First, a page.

I’m a geriatric mum. What’s your superpower?


Geriatric can be an adjective or a noun. Its use is usually for referring to the health care of old people. It can also carry overtones of something being decrepit and worn out. According to Oxford dictionaries, it can be offensive to use geriatric in this context if it’s used in reference to people. Bearing that in mind, it’s funny that in the medical world, pregnant woman over the age of 35 are described as geriatric. I didn’t give birth to my children so technically I don’t meet the criteria, but I’m not going to split hairs. I was well over 35 when I became a mum so I’m geriatric.

To be fair, most days I feel completely decrepit and worn out. From that point of view, the description is fairly accurate. However, I’m sure if I asked most mums of 2 young whirlwinds how they felt, their response would be pretty similar to mine. Parenting is hard. Period. Trying to catch a 5 year old who is full out sprinting is neigh on impossible. Wrestling with an 11 month old who doesn’t want to go into their pram / car seat / high chair requires stamina. Would I have been any better equipped to manage them if I was 10 (+) years younger?

I honestly don’t think that I would. I might have been able to get slightly closer to catching my 5 year old. But isn’t the fact they know their parents can’t catch them part of the game? (Obviously in a safe environment with no roads or deep water). My 30 year old self wouldn’t have been any better equipped to tackle wedging a rigid child into a car seat than I am now.

Why do “older” mums get such bad press? Older dads don’t get described in the same way. In fact, the opposite is often the case. No-one batted an eyelid when Rod Stewart became a dad again at 66. Is the term more of a sexist issue than anything else? I completely understand that statistically, the older you are, the more risk there could be during pregnancy. To be honest though, if you actually sit down and think about the whole process from conception to giving birth, it’s a wonder the human race has survived at all. There are so many things that can and do go wrong with pregnancies.

For me that is the main reason why we didn’t go down the fertility treatment route. 3 of my younger, fit and healthy best friends had experienced heartbreaking miscarriages. I saw how that affected them. I knew my chances of IVF succeeding were less than 15%. Those aren’t very good odds. And even if I did manage to get pregnant, miscarriage is more common the closer to 40 and beyond you are. They are just statistics, but those statistics are made up from real people. I think I always knew I was never meant to get pregnant. I was meant to be a mum via adoption.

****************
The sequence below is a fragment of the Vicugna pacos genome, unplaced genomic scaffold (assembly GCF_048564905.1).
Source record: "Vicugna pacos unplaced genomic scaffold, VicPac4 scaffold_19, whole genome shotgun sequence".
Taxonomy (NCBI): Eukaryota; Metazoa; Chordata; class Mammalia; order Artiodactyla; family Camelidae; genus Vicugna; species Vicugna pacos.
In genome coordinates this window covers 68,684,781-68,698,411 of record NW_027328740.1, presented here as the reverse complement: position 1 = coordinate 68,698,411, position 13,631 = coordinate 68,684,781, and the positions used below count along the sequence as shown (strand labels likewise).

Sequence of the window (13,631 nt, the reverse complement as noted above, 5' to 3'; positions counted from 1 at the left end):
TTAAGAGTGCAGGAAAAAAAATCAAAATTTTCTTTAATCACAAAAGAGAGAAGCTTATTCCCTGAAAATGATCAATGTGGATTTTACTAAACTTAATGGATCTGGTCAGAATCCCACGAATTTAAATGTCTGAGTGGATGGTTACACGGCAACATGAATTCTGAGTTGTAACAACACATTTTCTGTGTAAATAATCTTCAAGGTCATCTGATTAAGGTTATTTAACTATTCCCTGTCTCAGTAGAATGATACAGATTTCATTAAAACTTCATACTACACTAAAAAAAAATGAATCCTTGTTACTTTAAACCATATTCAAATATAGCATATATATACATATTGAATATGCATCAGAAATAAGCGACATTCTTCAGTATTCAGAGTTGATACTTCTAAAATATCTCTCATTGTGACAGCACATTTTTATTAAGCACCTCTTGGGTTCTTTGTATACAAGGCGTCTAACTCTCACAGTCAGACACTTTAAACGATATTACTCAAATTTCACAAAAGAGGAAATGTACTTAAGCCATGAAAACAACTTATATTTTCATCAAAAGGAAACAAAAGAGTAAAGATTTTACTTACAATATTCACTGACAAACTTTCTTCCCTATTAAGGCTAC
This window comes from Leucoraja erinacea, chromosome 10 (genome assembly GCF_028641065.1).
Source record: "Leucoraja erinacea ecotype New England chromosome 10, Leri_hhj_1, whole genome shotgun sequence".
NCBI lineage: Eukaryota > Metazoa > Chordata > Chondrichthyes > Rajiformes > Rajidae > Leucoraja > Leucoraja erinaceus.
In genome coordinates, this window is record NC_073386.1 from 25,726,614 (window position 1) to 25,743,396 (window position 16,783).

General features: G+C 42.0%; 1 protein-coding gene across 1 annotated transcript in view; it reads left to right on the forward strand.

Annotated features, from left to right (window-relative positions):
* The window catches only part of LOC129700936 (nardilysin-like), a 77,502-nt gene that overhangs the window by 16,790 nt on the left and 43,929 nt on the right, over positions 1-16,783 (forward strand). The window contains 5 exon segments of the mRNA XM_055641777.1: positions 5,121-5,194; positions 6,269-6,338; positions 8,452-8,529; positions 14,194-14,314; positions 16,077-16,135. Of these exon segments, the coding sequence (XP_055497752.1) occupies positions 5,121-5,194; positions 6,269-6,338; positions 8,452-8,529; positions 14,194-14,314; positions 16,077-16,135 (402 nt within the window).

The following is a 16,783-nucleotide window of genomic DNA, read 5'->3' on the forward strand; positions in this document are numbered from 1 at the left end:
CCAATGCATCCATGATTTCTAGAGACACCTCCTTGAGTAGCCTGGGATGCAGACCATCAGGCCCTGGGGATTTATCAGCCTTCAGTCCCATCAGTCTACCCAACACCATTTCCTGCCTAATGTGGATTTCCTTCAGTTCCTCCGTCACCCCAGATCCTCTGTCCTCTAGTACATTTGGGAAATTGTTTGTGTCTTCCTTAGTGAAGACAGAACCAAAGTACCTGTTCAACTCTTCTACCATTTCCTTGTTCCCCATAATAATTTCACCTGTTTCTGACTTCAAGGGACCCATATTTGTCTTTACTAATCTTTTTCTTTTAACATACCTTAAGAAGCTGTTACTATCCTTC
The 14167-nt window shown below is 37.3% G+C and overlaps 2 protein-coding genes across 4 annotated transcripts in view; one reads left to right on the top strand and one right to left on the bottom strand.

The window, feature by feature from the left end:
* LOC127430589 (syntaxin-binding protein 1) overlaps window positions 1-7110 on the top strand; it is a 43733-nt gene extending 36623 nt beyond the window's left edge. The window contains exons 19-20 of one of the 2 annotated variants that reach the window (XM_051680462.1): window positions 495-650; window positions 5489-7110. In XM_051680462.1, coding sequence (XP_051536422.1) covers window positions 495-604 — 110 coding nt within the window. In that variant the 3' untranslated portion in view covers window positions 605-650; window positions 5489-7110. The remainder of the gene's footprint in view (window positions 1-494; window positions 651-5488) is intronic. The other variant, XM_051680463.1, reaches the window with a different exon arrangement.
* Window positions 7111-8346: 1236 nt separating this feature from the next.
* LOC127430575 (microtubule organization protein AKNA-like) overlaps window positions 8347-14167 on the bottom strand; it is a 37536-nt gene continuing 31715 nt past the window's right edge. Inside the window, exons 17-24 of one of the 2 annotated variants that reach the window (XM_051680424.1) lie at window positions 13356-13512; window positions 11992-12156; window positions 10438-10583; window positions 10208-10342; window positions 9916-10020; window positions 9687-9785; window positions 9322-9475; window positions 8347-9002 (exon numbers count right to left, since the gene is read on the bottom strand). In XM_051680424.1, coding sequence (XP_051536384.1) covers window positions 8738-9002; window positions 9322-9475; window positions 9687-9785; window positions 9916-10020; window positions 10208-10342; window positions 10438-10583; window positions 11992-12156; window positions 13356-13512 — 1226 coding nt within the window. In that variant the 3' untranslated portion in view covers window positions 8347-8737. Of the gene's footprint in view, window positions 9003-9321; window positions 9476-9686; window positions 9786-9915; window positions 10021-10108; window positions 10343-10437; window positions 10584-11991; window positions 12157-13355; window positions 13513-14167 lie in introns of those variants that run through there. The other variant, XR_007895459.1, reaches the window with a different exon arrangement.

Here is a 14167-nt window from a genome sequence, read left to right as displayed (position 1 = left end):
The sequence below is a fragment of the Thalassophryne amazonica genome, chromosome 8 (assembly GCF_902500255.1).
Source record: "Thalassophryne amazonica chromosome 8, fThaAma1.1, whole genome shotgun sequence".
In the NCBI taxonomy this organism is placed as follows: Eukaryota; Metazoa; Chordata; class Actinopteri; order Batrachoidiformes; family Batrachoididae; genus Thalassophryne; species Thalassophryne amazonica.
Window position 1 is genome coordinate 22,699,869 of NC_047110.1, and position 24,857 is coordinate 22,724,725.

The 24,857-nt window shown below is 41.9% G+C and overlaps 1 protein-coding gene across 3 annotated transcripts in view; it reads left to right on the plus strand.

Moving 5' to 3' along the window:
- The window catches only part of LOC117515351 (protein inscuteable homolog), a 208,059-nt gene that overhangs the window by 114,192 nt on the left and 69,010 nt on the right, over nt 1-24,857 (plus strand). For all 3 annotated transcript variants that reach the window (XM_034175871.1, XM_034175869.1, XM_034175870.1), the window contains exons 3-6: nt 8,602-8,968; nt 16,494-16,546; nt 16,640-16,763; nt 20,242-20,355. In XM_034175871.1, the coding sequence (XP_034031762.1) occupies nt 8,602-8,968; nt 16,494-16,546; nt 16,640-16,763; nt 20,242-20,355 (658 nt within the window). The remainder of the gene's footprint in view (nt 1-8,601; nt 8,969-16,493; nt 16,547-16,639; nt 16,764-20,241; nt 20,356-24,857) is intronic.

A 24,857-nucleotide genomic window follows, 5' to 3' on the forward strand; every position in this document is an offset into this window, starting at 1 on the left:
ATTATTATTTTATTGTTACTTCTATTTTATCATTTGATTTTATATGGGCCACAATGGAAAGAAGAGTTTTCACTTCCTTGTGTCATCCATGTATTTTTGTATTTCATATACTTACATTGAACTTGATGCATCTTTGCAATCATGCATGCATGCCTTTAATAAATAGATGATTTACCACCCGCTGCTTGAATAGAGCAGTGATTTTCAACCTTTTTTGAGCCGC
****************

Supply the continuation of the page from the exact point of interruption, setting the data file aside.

So, what is this superpower that geriatric mums have? Experience is the main one I would say. By the time I became a mum at 40, I knew what I wanted out of my life. I knew I didn’t want to be stuck in a 9-5. My life experiences had shown me there is so, so much more to life than doing a job you don’t particularly enjoy. It pays the bills but I definitely work to live, not the other way round.

My younger self didn’t think like that. If I’d become a mum in my early 30’s, I’m pretty sure I would have gone back to work full time. I wouldn’t have had the courage to apply to reduce my hours because the organisation I work in wasn’t up to speed with flexible working back then. I would have battled on because I felt like I had no choice. Full time working in an inflexible job isn’t for me. It suits many, but not me. My more advanced years has helped me appreciate my family more. My mum and mum-in-law won’t be around forever. I want to be able to spend time with them on my terms, not squeezing everything into a 48 hour weekend.

If I’d become a mum in my early 30s, I wouldn’t have had the skills and experience to recognise that I can’t do everything. Experience has taught me that its unrealistic to think that I can. The world doesn’t stop spinning if the floors aren’t hoovered. Or if we don’t eat cooked from scratch food every day. Or if the washing basket is fuller than our wardrobes. None of that matters in the grand scheme of things when you’re getting to know your child. When they need you to be there and hold and soothe them because they’re still getting used to being with you and not the carers they’ve known all their lives. I’m not sure my younger self would’ve accepted that. I would’ve pushed myself to get everything done and burned myself out.

Above everything else, the biggest gift being a geriatric mum has given me is my children. If I’d become a mum at any other time in my life, I wouldn’t have met them. So I may well be decrepit and worn out, but I’m the luckiest mum on the planet.


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